It’s Wednesday 23rd November, but I keep thinking it’s the weekend because it was…2 years ago. I am travelling in both time zones at the same time, re-living the emotions, seeing my son’s face in the air in front of me. This is what I wanted to happen – to bottom out some of the stuff I have ignored and find out how I really am. 2 days ago I woke up realising I’d buried so much anger – for years, since childhood when my mother died and I just had to get on with life without one. Anger was a fearful thing, not allowed… my father held all the rights on that one, losing his temper and shouting at us until that is all I can remember. I was saved when I was sent away to school… But I buried the cry.
So the motherless child also loses her son – plenty to be angry about! But no – I have accepted it. This happens in life – other people have a much worse time of it… of course they do. I have nothing to complain about, my life is blessed and I am loved. Grief doesn’t know this. Anger has to have it’s part – resentment that it isn’t fair has to be felt and acknowledged before it can be dismissed… So there it is: I can name it. I lost 5 years of my life to Sam’s brain tumour, worrying, trying to help, caring for him, being a servant and sounding board. He was often nasty to me – to us – resented us, blamed us… “You brought me to Loughborough and I hate it!” “You sent me to school!!” “You hit me!” – sorry, that’s what we were taught to do back then… 😦 “You argued with Rebecca and frightened me!” Sorry, sorry, sorry… that’s all parents can say. We can’t change any of it, please forgive us...
We were reconciled before the end. We were forgiven and forgave. Only now I recognise some of the cost to myself, but I bear no grudges toward him: to face childhood hurts is to grow up. I am not angry with God – but perhaps I am angry with myself…? Whatever it is, I choose to release that resentment, recognising that many of the choices I made were exactly that – my choices, me trying to make things better. No-one made me a slave to his suffering: yes, my life was forever changed, but it’s alright – I’m OK and I still have some life left to live… Life isn’t fair and shit happens – get over it. Processing, processing, the little wheel is turning in my soul as grief works it’s way out… I see his face in my mind’s eye – the pictures I have posted here – and I can weep at last.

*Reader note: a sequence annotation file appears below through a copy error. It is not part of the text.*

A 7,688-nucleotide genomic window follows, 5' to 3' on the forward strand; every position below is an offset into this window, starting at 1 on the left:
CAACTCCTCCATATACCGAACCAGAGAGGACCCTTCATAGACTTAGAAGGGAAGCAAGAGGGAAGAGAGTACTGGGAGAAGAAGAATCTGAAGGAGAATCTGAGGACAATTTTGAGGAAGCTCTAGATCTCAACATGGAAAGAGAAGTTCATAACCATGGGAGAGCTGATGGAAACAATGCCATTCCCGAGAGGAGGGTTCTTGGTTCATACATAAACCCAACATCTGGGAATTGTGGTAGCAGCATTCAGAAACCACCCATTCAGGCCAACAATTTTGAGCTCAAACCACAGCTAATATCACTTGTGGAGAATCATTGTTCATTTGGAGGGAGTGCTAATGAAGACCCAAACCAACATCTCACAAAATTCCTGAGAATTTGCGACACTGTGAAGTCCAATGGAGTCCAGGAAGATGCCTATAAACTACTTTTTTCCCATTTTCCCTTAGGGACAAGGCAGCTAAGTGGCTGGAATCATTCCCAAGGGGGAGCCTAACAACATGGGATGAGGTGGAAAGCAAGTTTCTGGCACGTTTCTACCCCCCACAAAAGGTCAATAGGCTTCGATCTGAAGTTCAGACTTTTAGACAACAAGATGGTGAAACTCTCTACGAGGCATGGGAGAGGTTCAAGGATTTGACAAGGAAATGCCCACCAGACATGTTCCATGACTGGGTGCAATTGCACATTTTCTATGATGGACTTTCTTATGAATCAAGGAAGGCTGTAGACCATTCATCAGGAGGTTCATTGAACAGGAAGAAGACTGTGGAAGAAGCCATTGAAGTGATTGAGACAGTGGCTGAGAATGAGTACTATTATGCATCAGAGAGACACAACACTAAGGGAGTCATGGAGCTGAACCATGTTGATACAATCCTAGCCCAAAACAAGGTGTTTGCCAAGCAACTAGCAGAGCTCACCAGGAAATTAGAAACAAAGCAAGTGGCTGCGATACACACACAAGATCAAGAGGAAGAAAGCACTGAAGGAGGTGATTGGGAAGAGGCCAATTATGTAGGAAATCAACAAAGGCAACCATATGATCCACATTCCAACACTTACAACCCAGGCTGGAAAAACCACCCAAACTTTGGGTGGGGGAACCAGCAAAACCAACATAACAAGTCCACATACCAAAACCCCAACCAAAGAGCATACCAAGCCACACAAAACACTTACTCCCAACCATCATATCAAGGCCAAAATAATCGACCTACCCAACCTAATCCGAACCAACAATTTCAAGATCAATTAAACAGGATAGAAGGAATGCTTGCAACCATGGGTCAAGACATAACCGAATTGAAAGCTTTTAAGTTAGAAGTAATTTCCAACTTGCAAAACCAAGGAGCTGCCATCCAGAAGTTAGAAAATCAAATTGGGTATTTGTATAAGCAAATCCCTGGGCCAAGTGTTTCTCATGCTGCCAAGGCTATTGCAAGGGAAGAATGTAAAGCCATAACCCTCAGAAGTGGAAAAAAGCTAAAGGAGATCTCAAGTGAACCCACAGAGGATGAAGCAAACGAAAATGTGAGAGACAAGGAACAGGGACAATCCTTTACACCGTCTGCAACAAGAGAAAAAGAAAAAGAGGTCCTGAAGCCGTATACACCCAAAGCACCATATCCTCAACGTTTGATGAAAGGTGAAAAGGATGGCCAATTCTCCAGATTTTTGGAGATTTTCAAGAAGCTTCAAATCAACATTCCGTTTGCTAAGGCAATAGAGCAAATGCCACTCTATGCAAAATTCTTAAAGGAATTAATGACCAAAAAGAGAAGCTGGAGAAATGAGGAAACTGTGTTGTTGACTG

On Sunday we were getting very near the end – but we had no real understanding of that. I spent quite a lot of time with him – he was in a good mood, wanted to talk about The Imitation Game, what it was like to be so intelligent, socially awkward, misunderstood… Sam wasn’t gay but he felt ostracised for all sorts of reasons. I’m sure had he not had this disease he would have been brilliant at something: I’m also sure he would never have fit into society, had a 9-5 job or been in any way ‘normal’! It is so painful to me to know how he felt as a child, bullied, rejected as different – how he would hide in the library from the other boys and simply couldn’t accept the system. How could we know what was going on inside that brain when he didn’t tell us? When we moved to the Midlands he hated the Grammar School – which was opposite our house and we thought would help him achieve what he was capable of. He couldn’t stand the uniformity and ambition and tradition, the sports and forces afternoons… all those fees for 9 GCSE’s and an angry young man! Yet he found a way through it all and was at peace before the end: for that I am eternally grateful.